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ORIGINAL FRENCH ARTICLE: Algeria. Gaïd Salah Seeks To Sow Fear

by Rosa Moussaoui

Algeria. Gaïd Salah Seeks To Sow Fear

Translated Friday 19 July 2019, by Rosa Moussaoui

Published in L’Humanité on Friday, July 12, 2019

The army’s chief of staff wants to disqualify opponents of the heavily controlled presidential election scenario, referred to as enemies from within.

"A civil status, not a military one! " On Wednesday, the Chief of Staff of the Algerian army, Ahmed Gaïd Salah, castigated this slogan in martial language, considered "false", likely to feed "poisoned ideas". On Thursday, the slogan was taken up by lawyers marching through the streets of Algiers demanding free justice and the release of all political prisoners and prisoners of conscience, after the announcement of the continued detention of the Amazigh flag bearers and of Lakhdar Bouregaâ, 86, a veteran of the war of independence imprisoned on 30 June for criticising the government and its schemes.

Photo: Reuters

Strong opposition to a democratic transition

Having become one of the main targets of the demonstrators, who are demanding his departure, and the departure of the interim president, Abdelkader Bensalah, and of the prime minister, Noureddine Bedoui, the old general has resumed the threatening tone he used, before the fall of Abdelaziz Bouteflika, against those who opposed the fifth term, accused of wanting to "destabilize the country".

Firmly opposed to the scenario of a democratic transition, he once again defended the scenario of a presidential election in the near future, within an institutional framework still controlled by the system. The opponents of this choice, he warned, by mobilizing his usual rhetoric of the enemy from within, are "traitors who have sold their souls", puppets "in the hands of hostile circles" to Algeria, whose "justice will deal with them sooner or later". In its July editorial, El Djeich, the army publication, takes this line, albeit in less acrimonious terms: the opening of a transition period would be an "adventurous choice"; the only way to overcome the crisis would be to "rely on the polls to elect a President of the Republic".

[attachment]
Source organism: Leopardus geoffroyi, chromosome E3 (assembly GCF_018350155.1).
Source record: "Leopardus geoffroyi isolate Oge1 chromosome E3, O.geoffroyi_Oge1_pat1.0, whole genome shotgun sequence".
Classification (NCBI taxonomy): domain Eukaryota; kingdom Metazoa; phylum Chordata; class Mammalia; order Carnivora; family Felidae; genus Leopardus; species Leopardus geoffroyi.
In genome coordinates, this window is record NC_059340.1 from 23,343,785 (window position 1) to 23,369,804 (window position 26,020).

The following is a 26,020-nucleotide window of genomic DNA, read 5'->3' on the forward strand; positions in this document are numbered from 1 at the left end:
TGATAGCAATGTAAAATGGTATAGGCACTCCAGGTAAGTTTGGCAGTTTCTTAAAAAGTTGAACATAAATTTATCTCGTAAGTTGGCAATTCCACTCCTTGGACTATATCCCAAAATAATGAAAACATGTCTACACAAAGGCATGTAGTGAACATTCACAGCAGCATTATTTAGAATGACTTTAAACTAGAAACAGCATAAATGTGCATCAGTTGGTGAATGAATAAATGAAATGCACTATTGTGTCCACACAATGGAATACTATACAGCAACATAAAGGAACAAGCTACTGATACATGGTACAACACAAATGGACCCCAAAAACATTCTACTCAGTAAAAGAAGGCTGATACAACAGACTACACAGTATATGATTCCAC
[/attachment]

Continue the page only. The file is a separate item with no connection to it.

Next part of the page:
Role sharing? This new stiffening of the army’s high command is taking place at a time when offers of "dialogue" to get the country out of the political impasse have multiplied in recent days, between public conclaves and manoeuvres from the shadows. A key man in Aïn Benian’s initiative to bring together, on July 6, an "opposition" to the regime’s electoral agenda, former Prime Minister Ali Benflis sees the next presidential term as "a full and complete transition mandate". "It is in this context that the natural place of the democratic transition, the new Constitution and the overall objective of challenging political regimes lies," he argues in an article published in the daily El Watan. Shaken by a massive and long-term popular protest, the system, in an attempt to retrain itself, is playing both sides of the coin: it makes compromises, but maintains a climate of fear; it makes heads fall in its own ranks, promises to eradicate corruption but still allows notorious thieves to run; it blows on the embers of regionalism while claiming to be the sole guarantor of national unity; it hunts down democrats and raises an Islamist deputy to the perch of the National Assembly. General Gaïd Salah pretended to curry "those who bargain for the future of the country". Deaf to the popular demands of democracy, justice and freedom, this former pillar of the Bouteflika clan now seems ready to push Algeria along gloomy paths.

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